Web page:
E-mailed standardized cognitive behavioural treatment of work-related stress: A randomized controlled trial

Jeroen Ruwaard, Alfred Lange*, Manon Bouwman, Janneke Broeksteeg, Bart Schrieken

*Corresponding author for this work

Research output: Contribution to journalArticleAcademicpeer-review

Abstract

The aim of this study was to assess the effects of a 7-week standardized cognitive behavioural treatment of work-related stress conducted via e-mail. A total of 342 people applied for treatment in reaction to a newspaper article. Initial screening reduced the sample to a heterogeneous (sub)clinical group of 239 participants. Participants were assigned randomly to a waiting list condition (n=62), or to immediate treatment (n=177). A follow-up was conducted 3 years after inception of the treatment. The outcome measures used were the Depression Anxiety Stress Scales (DASS-42) and the Emotional Exhaustion scale of the Maslach Burnout Inventory - General Survey (MBI-GS). Fifty participants (21%) dropped out. Both groups showed statistically significant improvements. Intention-to-treat analysis of covariance (ANCOVAs) revealed that participants in the treatment condition improved significantly more than those in the waiting control condition (0.001 < p ≤ 0.025). In the treatment group, the effects were large to moderate (0.9 (stress)≥d≥0.5 (anxiety)). The between-group effects ranged from d=0.6 (stress) to d=0.1 (anxiety). At follow-up, the effects were more pronounced, but this result requires replication in view of high attrition at follow-up. The results warrant further research on Internet-driven standardized cognitive behavioural therapy for work-related stress. Such research should include the direct comparison of this treatment with face-to-face treatment, and should address the optimal level of therapist contact in Internet-driven treatment.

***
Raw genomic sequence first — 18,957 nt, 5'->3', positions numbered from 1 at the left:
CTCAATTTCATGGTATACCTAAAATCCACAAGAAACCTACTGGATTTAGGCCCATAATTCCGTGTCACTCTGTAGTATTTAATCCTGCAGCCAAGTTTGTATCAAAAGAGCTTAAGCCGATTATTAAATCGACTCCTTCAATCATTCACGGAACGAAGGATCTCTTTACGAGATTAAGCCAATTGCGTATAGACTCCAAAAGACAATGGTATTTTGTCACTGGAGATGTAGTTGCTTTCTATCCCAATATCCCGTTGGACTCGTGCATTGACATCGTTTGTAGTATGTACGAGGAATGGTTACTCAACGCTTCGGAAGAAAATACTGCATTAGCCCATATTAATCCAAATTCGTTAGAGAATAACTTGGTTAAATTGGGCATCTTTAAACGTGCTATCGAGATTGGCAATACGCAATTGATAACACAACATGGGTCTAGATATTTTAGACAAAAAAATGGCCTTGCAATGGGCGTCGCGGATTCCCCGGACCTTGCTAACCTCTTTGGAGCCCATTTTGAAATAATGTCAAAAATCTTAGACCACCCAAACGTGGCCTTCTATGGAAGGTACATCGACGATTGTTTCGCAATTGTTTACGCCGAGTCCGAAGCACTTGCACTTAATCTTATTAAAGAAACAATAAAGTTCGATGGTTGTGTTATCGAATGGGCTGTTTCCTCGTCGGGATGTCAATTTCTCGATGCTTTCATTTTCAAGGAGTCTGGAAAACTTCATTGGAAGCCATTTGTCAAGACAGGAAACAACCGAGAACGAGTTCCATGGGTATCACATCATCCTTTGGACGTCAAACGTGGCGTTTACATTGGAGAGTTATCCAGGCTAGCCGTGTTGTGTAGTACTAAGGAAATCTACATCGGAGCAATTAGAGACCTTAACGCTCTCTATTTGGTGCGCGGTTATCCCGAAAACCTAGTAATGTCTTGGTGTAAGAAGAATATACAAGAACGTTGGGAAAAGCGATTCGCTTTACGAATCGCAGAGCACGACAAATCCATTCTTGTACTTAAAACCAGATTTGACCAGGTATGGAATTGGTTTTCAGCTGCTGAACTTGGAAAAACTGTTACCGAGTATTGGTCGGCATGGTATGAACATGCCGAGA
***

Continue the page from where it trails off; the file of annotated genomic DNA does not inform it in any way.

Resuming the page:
Original languageEnglish
Pages (from-to)179-192
Number of pages14
JournalCognitive Behaviour Therapy
Volume36
Issue number3
DOIs
Publication statusPublished - 25 Oct 2007
Externally publishedYes

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